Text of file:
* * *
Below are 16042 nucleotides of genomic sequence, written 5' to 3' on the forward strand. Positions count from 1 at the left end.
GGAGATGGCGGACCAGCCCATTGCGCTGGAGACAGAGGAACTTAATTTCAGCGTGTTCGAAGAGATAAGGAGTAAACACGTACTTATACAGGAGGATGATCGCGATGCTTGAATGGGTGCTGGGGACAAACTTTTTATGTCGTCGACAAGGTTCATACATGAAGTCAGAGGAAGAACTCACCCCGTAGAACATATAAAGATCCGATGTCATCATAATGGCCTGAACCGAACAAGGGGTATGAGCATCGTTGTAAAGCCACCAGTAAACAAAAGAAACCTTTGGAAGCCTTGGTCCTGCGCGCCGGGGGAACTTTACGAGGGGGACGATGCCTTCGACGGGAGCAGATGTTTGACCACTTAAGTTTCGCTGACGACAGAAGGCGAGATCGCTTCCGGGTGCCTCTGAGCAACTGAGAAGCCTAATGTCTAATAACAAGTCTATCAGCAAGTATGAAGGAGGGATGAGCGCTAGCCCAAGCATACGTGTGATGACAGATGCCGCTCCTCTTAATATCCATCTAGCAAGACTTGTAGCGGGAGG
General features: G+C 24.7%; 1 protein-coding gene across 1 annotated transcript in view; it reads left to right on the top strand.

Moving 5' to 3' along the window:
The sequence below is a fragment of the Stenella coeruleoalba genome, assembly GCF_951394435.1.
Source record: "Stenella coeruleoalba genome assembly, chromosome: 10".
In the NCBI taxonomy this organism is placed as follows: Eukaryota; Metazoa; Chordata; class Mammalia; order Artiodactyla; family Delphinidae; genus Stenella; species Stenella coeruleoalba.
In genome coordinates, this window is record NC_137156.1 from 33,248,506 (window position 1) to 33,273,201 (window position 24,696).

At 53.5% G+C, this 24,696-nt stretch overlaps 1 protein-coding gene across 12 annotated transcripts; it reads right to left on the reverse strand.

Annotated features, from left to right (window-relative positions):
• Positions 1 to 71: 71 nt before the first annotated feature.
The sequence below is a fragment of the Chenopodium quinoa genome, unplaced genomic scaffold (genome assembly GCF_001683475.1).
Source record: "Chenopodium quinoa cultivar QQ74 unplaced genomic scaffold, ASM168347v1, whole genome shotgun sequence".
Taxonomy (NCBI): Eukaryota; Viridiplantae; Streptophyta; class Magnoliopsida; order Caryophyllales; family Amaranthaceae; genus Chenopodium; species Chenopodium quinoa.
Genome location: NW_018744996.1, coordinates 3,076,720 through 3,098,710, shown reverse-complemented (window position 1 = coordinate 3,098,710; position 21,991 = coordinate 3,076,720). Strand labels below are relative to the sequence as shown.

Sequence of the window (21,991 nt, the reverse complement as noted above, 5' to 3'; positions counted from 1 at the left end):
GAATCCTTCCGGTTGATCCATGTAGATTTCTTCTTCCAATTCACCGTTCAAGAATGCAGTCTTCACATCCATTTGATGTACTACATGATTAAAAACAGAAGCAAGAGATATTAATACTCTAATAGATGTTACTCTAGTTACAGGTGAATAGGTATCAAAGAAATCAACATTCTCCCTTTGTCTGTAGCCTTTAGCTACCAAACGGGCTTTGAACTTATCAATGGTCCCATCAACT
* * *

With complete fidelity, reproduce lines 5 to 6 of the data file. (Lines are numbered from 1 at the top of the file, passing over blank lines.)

The sequence below is a fragment of the Stenella coeruleoalba genome, assembly GCF_951394435.1.
Source record: "Stenella coeruleoalba genome assembly, chromosome: 10".